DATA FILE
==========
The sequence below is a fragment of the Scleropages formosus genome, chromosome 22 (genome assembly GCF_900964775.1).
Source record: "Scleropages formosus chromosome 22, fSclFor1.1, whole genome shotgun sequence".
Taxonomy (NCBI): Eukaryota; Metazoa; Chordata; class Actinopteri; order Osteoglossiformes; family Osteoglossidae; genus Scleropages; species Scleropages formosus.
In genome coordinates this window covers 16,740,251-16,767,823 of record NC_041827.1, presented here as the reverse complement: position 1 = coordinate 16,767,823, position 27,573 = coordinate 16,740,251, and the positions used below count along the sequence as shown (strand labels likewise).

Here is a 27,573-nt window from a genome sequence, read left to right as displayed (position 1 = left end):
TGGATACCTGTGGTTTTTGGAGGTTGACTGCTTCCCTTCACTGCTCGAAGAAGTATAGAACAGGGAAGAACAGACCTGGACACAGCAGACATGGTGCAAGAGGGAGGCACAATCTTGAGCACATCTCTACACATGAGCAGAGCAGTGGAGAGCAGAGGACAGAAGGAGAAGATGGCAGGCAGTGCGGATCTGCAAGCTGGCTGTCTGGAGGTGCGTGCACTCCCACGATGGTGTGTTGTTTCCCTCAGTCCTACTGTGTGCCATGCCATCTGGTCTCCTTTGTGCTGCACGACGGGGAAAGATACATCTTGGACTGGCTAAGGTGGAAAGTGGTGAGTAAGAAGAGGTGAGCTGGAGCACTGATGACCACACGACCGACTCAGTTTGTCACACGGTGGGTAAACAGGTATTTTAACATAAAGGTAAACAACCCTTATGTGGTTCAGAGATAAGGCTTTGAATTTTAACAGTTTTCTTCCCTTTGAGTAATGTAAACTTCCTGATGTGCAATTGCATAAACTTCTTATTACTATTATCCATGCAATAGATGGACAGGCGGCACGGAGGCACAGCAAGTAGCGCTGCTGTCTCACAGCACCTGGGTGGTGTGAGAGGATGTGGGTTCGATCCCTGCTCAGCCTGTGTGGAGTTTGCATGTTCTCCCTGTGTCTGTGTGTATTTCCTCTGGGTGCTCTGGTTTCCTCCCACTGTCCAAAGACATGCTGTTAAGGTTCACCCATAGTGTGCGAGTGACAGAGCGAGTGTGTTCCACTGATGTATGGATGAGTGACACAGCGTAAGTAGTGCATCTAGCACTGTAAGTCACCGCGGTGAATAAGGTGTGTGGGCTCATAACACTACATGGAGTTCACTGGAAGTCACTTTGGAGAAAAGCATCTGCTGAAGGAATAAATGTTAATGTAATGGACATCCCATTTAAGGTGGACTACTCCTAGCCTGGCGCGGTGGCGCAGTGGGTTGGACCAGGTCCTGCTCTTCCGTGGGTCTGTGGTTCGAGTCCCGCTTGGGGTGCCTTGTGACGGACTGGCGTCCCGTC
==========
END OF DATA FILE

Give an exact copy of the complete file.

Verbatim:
The sequence below is a fragment of the Scleropages formosus genome, chromosome 22 (genome assembly GCF_900964775.1).
Source record: "Scleropages formosus chromosome 22, fSclFor1.1, whole genome shotgun sequence".
Taxonomy (NCBI): Eukaryota; Metazoa; Chordata; class Actinopteri; order Osteoglossiformes; family Osteoglossidae; genus Scleropages; species Scleropages formosus.
In genome coordinates this window covers 16,740,251-16,767,823 of record NC_041827.1, presented here as the reverse complement: position 1 = coordinate 16,767,823, position 27,573 = coordinate 16,740,251, and the positions used below count along the sequence as shown (strand labels likewise).

Here is a 27,573-nt window from a genome sequence, read left to right as displayed (position 1 = left end):
TGGATACCTGTGGTTTTTGGAGGTTGACTGCTTCCCTTCACTGCTCGAAGAAGTATAGAACAGGGAAGAACAGACCTGGACACAGCAGACATGGTGCAAGAGGGAGGCACAATCTTGAGCACATCTCTACACATGAGCAGAGCAGTGGAGAGCAGAGGACAGAAGGAGAAGATGGCAGGCAGTGCGGATCTGCAAGCTGGCTGTCTGGAGGTGCGTGCACTCCCACGATGGTGTGTTGTTTCCCTCAGTCCTACTGTGTGCCATGCCATCTGGTCTCCTTTGTGCTGCACGACGGGGAAAGATACATCTTGGACTGGCTAAGGTGGAAAGTGGTGAGTAAGAAGAGGTGAGCTGGAGCACTGATGACCACACGACCGACTCAGTTTGTCACACGGTGGGTAAACAGGTATTTTAACATAAAGGTAAACAACCCTTATGTGGTTCAGAGATAAGGCTTTGAATTTTAACAGTTTTCTTCCCTTTGAGTAATGTAAACTTCCTGATGTGCAATTGCATAAACTTCTTATTACTATTATCCATGCAATAGATGGACAGGCGGCACGGAGGCACAGCAAGTAGCGCTGCTGTCTCACAGCACCTGGGTGGTGTGAGAGGATGTGGGTTCGATCCCTGCTCAGCCTGTGTGGAGTTTGCATGTTCTCCCTGTGTCTGTGTGTATTTCCTCTGGGTGCTCTGGTTTCCTCCCACTGTCCAAAGACATGCTGTTAAGGTTCACCCATAGTGTGCGAGTGACAGAGCGAGTGTGTTCCACTGATGTATGGATGAGTGACACAGCGTAAGTAGTGCATCTAGCACTGTAAGTCACCGCGGTGAATAAGGTGTGTGGGCTCATAACACTACATGGAGTTCACTGGAAGTCACTTTGGAGAAAAGCATCTGCTGAAGGAATAAATGTTAATGTAATGGACATCCCATTTAAGGTGGACTACTCCTAGCCTGGCGCGGTGGCGCAGTGGGTTGGACCAGGTCCTGCTCTTCCGTGGGTCTGTGGTTCGAGTCCCGCTTGGGGTGCCTTGTGACGGACTGGCGTCCCGTC